The Illustration of The Great European War No.16 - A humoros Atlas of the World

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    running mike, Manxom Vroom, and 84 other people added this photo to their favorites.

    1. Floodfish 72 months ago | reply

      wow wow wow

    2. brooke8trout 72 months ago | reply

      This is really neat, but I'm a little disappointed that Turkey is a tiger & not a turkey.

    3. peterravnrasmussen 72 months ago | reply

      Hey, brooke8trout, look at the map again. It's multilingual (produced in Japan, as you can see, but with English and Japanese script side by side). You may not realize this, but English is the only language in the world that named the turkey for the country of Turkey. Because many people in Europe had no idea where the new food animal came from, it was given many different names, based on popular conjecture as to its origin. In French, it is dinde, literally "from India". Similarly, in Danish, it is kalkun, named for the city of Calicut in India.

      At the time, many new foodstuffs were being introduced to Europe, mostly from the East Indies or from the Middle East. The craze for tulips (from the Anatolian highlands of Turkey) probably cause the misnomer for the new poultry.

      Getting back to the animals... I can see that Germany is a warthog in a Pickelhaube, and that Sweden is a rat (I think) in what looks to be a satin robe. But what is Denmark? I can't make out the animal.

      Probably a horse's arse....

      I'm trying to figure out what the point is with that object in the Chinese pig's hands. The writing on the side is 晴雨計 (seiukei, "barometer" in Japanese). I imagine it has some political significance.

    4. peacay 72 months ago | reply

      Thanks Peter. I keep being drawn back to this map. I think Denmark is a tortoise. I thought Sweden was a bear but it might be a rat. A rat in a sleeping bag? [!!??] What's Norway? A squirrel?

      The magnifying glass in the (Chinese) pig's hand is one of the most interesting items there. This map was collected by an American fellow in Shanghai together with a whole bunch of Chinese Revolution prints. But this map seems the odd one out. There is the possibility that it was actually designed by expat Chinese (apparently there were 20,000 of them studying in Japan) who were sympathetic to the revolution. Looking at the high-res version of this map I'm starting to think (or is it 'imagine'?) that under the magnifying glass we are seeing 2 arrows heading north and NNE. That would be the territory still loyal to the Manchu dynasty that fell during the revolution.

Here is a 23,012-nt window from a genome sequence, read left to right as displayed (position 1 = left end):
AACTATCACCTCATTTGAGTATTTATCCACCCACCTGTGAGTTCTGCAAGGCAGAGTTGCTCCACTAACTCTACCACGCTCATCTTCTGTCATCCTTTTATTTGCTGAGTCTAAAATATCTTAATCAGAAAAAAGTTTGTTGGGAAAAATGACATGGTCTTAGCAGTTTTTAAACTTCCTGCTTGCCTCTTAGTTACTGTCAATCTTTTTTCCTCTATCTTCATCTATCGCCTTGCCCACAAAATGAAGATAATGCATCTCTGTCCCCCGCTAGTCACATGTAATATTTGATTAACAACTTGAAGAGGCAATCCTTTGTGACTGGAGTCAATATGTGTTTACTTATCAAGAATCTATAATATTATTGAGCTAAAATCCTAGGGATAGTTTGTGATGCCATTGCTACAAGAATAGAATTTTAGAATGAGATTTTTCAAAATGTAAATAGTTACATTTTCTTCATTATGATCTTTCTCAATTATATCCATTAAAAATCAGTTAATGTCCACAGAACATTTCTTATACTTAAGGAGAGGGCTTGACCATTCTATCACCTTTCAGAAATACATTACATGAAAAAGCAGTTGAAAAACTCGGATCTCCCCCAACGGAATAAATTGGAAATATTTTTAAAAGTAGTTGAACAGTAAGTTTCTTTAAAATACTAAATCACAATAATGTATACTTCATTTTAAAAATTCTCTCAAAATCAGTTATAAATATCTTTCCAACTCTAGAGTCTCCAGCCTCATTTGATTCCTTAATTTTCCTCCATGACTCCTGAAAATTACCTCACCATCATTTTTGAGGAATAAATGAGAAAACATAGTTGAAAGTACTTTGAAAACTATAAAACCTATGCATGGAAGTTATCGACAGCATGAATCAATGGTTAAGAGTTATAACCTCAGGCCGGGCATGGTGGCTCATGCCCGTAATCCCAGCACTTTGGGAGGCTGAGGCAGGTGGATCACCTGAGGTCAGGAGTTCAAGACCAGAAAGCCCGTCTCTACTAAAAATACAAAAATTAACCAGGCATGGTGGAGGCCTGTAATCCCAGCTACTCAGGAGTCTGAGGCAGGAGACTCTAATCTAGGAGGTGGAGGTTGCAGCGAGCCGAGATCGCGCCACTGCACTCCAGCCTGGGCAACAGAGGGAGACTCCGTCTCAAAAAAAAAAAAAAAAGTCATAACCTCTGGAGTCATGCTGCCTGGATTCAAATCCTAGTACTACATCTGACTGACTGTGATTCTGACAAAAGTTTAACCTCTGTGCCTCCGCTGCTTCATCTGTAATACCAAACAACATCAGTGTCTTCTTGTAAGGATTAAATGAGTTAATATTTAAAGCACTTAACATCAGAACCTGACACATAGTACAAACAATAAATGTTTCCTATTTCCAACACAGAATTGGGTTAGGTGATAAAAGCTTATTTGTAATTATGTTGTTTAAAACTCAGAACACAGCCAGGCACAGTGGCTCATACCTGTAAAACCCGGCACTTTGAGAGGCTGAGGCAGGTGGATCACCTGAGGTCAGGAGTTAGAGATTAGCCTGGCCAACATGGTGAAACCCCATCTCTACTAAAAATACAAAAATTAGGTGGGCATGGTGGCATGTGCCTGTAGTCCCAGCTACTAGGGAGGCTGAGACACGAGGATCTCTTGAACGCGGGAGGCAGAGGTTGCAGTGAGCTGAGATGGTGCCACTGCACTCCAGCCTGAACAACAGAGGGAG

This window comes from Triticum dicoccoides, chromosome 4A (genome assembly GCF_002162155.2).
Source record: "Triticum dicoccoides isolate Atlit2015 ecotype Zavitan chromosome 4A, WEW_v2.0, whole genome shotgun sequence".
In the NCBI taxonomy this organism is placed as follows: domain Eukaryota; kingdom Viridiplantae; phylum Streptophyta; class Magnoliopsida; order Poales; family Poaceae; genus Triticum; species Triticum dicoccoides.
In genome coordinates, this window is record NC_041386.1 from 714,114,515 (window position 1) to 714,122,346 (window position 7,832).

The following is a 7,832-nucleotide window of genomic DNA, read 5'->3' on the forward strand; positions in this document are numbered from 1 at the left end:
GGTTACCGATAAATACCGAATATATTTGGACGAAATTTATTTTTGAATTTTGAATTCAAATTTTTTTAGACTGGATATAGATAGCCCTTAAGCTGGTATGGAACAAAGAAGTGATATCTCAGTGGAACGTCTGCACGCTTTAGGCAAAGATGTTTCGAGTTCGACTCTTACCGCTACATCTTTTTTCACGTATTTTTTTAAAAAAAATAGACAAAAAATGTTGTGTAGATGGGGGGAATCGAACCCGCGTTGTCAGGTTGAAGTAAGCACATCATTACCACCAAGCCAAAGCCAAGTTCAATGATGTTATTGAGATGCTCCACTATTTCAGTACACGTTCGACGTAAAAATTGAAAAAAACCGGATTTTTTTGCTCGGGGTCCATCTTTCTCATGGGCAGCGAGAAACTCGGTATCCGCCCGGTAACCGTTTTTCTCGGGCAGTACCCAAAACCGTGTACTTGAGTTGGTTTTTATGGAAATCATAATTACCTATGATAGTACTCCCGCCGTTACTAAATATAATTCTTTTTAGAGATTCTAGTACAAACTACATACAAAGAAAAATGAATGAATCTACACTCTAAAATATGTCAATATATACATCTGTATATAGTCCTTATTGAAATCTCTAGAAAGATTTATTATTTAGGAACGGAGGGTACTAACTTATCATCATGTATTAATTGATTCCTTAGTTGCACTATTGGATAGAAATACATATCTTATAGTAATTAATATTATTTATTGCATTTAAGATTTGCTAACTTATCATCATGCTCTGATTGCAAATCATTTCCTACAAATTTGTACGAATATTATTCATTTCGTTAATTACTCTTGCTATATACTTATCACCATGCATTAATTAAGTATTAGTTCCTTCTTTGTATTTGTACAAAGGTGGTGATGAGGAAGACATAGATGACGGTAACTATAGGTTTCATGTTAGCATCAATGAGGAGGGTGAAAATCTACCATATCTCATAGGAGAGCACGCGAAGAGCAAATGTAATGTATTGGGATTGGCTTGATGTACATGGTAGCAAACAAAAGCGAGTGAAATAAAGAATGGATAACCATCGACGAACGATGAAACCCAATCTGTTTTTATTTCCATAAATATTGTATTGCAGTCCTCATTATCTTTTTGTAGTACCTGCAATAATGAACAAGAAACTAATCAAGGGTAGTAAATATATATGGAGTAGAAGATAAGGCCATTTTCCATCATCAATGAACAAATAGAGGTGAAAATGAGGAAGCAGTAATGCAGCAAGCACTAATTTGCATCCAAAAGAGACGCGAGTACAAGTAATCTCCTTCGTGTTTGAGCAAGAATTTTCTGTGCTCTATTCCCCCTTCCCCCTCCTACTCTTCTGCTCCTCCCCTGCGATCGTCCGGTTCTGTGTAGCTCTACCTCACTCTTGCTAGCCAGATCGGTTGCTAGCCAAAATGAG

So the origins of the map have great implications for reading any political symbolism in there. It may simply be a far-East view of the start of WW1 or that world view is just a ruse or backdrop to hide more local criticisms/observations. It's definitely material for a scholarly review. I wrote to Princeton and they are going to prepare some commentary for the print on their site because of the questions being raised as to its maker/meaning.

    5. brooke8trout 72 months ago | reply

      Thank for the etymology lesson, prr! My favorite is the Persian cat. Do you know the significance of the lounging ladies on Africa?

    6. peacay 72 months ago | reply

      "classical culture" of Egypt perhaps?

    7. mexoyexom 72 months ago | reply

      Wow I was hoping Australia would get a koala, but we'll have to be happy with the Amepican Otter

    8. lurza 72 months ago | reply

      i'd just like to comment on "turkey"

      in Malay (Malaysian), the animal turkey is called "ayam Belanda" which means Holland (Netherlands) chicken! The country Turkey instead is just called Turki.

      i just thought it was interesting to share. :)

    9. brooke8trout 72 months ago | reply

      I'm going to have so much to think about next Thanksgiving while eating roasted turkey. Thanks, little lurza, for adding to the odd turkey facts!

    10. saltsoda 71 months ago | reply

      woah this is amazing

    11. RwoBwo 65 months ago | reply

      I love this map. It's amazing. And I'm loving the etymological discussion about "turkey." Just to add to the discussion, turkey is 火雞 in Chinese which translates directly as "fire chicken."

      Also, Peacay, did Princeton ever publish the information you said they were going to?

    12. peacay 65 months ago | reply

      It doesn't seem so, at first glance anyway. You'd have to ask Princeton; there could be a variety of reasons that I can think of why no further update online has been posted. Maybe someone is doing a project, maybe a paper awaits journal publication....etc.

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